Home Page Link AgBioWorld Home Page
About AgBioWorld Donations Ag-Biotech News Declaration Supporting Agricultural Biotechnology Ag-biotech Info Experts on Agricultural Biotechnology Contact Links Subscribe to AgBioView Home Page

AgBioView Archives

A daily collection of news and commentaries on

Subscribe AgBioView Subscribe

Search AgBioWorld Search

AgBioView Archives





October 10, 2006


Quest to End Hunger; Biotech Pioneers Win Prize; Indian PM Backs GM; In The Name of Nature


Today in AgBioView from http://www.agbioworld.org - October 10, 2006

* A Call to Green Revolution
* Borlaug: A Lifelong Quest to End Hunger
* $810K Balzan Prize for Plant Biotech Pioneers Meyerowitz and Somerville
* Modified Plants Show Promise, but Critics Fear Lax Oversight
* India Must Balance GM Fears with Food Security - Prime Minister
* Grain of Truth (speaking out his mind): PM says GM rice good for food security
* India: Genetically Modified Rules
* Haven't Cottoned On
* Introduction to risk assessment of GMOs - Italy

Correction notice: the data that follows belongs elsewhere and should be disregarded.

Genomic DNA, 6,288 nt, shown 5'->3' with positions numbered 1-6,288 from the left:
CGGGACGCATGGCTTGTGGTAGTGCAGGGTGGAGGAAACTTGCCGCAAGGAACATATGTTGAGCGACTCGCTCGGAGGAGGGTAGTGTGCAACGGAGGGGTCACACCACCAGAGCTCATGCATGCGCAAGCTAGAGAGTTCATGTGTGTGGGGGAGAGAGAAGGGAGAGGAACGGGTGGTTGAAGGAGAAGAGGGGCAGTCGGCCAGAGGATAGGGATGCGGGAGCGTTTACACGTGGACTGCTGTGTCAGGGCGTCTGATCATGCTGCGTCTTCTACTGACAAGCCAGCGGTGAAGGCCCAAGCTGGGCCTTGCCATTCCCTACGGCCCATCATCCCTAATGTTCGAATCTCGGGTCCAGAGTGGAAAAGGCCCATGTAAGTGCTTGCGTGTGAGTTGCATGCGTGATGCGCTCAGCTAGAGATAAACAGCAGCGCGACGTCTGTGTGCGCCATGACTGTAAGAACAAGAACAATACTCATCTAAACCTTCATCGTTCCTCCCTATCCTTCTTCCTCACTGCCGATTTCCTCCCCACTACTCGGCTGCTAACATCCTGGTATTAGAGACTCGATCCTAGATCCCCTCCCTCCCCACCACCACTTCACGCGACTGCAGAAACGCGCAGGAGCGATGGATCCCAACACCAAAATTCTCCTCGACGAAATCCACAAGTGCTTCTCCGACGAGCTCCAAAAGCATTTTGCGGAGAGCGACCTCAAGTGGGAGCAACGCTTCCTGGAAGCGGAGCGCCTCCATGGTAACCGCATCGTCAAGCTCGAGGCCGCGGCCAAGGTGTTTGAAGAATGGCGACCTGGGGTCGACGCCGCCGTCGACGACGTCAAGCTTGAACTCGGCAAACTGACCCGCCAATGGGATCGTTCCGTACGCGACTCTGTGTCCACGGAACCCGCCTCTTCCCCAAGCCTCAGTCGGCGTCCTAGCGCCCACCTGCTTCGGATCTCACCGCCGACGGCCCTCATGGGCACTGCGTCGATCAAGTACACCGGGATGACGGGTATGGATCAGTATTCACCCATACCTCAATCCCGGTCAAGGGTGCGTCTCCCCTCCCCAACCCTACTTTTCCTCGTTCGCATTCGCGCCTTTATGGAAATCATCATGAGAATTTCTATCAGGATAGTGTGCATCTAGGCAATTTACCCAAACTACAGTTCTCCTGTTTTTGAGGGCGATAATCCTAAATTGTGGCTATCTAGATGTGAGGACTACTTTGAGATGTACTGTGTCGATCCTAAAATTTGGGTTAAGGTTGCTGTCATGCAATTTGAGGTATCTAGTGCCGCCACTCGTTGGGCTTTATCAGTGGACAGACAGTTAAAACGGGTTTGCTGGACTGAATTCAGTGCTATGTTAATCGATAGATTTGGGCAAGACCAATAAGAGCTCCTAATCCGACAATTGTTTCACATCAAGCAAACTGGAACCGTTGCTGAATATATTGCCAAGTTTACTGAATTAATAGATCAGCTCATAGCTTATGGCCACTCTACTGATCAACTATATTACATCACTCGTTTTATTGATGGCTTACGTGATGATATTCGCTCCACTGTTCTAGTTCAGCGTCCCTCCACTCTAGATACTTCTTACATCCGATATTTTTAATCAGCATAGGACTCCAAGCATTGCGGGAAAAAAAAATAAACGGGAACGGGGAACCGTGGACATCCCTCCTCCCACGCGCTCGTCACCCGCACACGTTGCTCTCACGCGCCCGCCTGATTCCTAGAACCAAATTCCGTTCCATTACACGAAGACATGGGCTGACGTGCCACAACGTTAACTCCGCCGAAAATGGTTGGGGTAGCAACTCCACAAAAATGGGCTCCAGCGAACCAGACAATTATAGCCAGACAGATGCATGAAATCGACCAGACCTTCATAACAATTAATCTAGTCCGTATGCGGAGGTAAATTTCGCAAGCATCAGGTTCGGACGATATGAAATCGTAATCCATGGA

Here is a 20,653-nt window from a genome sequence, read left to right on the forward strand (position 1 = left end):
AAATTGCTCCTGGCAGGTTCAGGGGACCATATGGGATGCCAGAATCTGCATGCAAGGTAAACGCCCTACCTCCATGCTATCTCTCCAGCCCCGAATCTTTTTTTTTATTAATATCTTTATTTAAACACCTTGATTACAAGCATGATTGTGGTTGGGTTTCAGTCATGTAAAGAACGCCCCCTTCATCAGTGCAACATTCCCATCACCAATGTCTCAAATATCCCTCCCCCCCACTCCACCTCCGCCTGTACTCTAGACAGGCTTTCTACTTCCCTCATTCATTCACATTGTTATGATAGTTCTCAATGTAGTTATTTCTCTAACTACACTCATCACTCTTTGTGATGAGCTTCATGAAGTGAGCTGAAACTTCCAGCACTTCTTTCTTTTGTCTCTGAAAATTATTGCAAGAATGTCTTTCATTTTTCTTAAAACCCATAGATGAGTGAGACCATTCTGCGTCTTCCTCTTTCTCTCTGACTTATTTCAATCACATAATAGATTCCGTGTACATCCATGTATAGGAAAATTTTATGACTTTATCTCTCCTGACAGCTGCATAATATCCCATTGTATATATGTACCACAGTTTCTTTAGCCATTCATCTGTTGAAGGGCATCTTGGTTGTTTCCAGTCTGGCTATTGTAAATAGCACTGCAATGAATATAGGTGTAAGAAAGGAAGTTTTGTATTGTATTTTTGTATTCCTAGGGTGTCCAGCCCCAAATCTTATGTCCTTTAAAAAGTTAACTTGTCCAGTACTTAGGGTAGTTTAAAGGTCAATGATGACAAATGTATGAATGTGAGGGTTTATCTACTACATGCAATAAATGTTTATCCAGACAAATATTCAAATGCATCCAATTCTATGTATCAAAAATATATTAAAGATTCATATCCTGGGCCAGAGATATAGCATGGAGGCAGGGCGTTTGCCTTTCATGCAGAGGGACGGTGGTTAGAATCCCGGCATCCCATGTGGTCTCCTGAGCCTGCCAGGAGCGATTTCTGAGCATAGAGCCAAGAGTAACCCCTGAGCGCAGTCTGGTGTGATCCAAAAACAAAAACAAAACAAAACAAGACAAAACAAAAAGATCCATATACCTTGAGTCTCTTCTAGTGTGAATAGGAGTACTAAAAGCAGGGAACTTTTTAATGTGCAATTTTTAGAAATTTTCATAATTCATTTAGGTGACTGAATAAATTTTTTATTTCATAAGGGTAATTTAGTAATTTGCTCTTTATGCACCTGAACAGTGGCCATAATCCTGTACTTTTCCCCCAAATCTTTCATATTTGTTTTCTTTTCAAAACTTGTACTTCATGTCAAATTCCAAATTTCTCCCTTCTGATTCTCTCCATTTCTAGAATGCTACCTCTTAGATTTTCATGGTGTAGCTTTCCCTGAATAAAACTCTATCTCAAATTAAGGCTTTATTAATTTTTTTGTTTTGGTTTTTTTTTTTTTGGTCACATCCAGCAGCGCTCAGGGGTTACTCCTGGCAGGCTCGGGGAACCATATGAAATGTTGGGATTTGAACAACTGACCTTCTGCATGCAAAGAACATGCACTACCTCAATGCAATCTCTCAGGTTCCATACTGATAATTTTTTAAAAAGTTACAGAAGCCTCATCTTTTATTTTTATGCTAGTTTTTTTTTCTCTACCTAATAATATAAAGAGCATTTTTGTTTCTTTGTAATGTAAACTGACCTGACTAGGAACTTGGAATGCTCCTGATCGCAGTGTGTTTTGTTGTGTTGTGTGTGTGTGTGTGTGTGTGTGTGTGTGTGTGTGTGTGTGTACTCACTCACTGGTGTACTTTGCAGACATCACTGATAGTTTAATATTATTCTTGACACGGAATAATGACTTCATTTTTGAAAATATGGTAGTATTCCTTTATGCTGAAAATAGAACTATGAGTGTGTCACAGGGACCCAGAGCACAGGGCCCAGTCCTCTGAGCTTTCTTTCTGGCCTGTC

* Directory of Biosafety Organisations
* Rockefeller Travel Grants for International Plant and Genome Conference
* Sound Science or Sound Bite?
* ELF Activists Plead Guilty in 2001 UW Biotech Lab Firebombing
* ... In The Name of Nature

A Call to Green Revolution

- Dean Kleckner, Oct 6, 2006 http://www.agweb.com

Norman Borlaug is often called the father of the Green Revolution. Now it appears that Bill Gates wants to become its son.

Last month, the Bill and Melinda Gates Foundation announced that it would devote $100 million to African agriculture over the next five years, in combination with a decision by the Rockefeller Foundation to chip in an additional $50 million. They have the ambition of sparking a Green Revolution on the continent that more or less missed the first one.

Africa deserves for them to succeed. It is a blighted land--torn by war, ravaged by disease, and plagued by hunger. In no other place has food production actually decreased in recent years. Addressing these problems is a worthy project for two titans of philanthropy. The Gates Foundation is the world’s richest philanthropy, following Warren Buffett's pledge of $31 billion earlier this year; the Rockefeller Foundation, a behemoth in its own right, was crucial in supporting the first Green Revolution.